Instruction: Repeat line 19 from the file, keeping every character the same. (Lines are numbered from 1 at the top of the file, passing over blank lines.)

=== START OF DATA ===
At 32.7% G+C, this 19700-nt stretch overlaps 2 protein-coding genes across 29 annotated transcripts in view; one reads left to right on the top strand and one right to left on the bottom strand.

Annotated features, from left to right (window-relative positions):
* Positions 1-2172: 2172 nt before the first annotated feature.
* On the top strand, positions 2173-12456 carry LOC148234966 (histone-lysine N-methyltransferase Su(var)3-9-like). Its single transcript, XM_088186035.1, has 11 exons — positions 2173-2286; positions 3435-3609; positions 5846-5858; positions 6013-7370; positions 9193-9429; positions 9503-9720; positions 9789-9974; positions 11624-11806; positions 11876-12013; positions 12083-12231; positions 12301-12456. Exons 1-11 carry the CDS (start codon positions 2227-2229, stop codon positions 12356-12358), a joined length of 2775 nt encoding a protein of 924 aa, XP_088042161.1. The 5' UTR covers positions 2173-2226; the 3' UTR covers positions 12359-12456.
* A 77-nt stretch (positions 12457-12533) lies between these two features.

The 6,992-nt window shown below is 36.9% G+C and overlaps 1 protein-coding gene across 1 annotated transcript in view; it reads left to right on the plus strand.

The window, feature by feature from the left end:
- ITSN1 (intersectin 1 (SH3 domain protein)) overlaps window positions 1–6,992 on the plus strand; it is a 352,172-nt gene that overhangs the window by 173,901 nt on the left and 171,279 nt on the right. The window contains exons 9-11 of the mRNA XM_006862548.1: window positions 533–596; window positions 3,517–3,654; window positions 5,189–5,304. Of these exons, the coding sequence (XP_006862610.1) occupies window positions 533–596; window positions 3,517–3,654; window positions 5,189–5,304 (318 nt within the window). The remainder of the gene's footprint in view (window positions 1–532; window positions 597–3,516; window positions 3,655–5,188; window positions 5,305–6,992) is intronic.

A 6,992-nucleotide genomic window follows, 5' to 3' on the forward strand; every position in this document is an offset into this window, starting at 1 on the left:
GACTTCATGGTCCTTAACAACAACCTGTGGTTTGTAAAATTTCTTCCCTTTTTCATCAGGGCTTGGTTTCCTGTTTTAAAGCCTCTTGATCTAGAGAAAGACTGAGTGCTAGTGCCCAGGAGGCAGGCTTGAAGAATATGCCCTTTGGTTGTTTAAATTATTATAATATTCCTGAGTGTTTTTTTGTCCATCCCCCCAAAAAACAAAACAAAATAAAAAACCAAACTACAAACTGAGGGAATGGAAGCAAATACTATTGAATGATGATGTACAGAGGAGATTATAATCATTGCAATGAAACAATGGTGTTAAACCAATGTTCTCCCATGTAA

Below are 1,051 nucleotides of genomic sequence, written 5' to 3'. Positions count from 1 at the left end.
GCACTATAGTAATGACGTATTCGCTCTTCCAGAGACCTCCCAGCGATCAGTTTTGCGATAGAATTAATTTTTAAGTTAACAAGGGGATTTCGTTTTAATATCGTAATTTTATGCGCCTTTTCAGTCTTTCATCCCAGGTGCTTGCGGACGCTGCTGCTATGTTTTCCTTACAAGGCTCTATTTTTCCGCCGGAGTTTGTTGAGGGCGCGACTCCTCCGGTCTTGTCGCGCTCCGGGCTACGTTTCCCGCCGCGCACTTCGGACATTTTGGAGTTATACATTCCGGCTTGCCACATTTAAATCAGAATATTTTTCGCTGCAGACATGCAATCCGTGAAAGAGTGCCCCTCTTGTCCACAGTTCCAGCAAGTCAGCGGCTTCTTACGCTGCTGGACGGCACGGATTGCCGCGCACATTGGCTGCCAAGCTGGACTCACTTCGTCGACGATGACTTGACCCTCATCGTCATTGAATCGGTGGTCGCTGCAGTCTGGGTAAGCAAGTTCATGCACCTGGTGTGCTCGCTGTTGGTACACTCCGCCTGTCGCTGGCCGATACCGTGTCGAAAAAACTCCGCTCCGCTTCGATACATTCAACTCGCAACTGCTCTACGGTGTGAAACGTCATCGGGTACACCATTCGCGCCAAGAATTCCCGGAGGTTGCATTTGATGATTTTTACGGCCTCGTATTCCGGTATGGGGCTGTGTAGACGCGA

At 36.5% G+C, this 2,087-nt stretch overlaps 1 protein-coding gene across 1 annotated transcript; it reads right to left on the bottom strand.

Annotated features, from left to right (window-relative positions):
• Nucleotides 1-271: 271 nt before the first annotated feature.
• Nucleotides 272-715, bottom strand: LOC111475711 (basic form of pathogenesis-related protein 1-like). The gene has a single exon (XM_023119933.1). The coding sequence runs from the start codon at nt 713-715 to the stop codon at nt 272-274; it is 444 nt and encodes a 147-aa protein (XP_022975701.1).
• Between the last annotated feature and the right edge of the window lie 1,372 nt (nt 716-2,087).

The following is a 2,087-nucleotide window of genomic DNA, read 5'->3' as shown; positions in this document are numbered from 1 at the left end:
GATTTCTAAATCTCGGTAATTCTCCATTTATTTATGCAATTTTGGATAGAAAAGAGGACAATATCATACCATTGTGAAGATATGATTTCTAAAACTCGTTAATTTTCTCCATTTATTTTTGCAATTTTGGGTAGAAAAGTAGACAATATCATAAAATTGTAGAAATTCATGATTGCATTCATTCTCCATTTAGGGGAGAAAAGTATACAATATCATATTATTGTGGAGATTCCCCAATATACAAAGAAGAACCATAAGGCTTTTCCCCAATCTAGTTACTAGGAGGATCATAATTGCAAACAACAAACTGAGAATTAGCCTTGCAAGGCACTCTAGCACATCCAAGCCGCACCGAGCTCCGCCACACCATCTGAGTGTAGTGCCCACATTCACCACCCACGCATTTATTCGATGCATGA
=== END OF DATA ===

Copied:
GATTTCTAAATCTCGGTAATTCTCCATTTATTTATGCAATTTTGGATAGAAAAGAGGACAATATCATACCATTGTGAAGATATGATTTCTAAAACTCGTTAATTTTCTCCATTTATTTTTGCAATTTTGGGTAGAAAAGTAGACAATATCATAAAATTGTAGAAATTCATGATTGCATTCATTCTCCATTTAGGGGAGAAAAGTATACAATATCATATTATTGTGGAGATTCCCCAATATACAAAGAAGAACCATAAGGCTTTTCCCCAATCTAGTTACTAGGAGGATCATAATTGCAAACAACAAACTGAGAATTAGCCTTGCAAGGCACTCTAGCACATCCAAGCCGCACCGAGCTCCGCCACACCATCTGAGTGTAGTGCCCACATTCACCACCCACGCATTTATTCGATGCATGA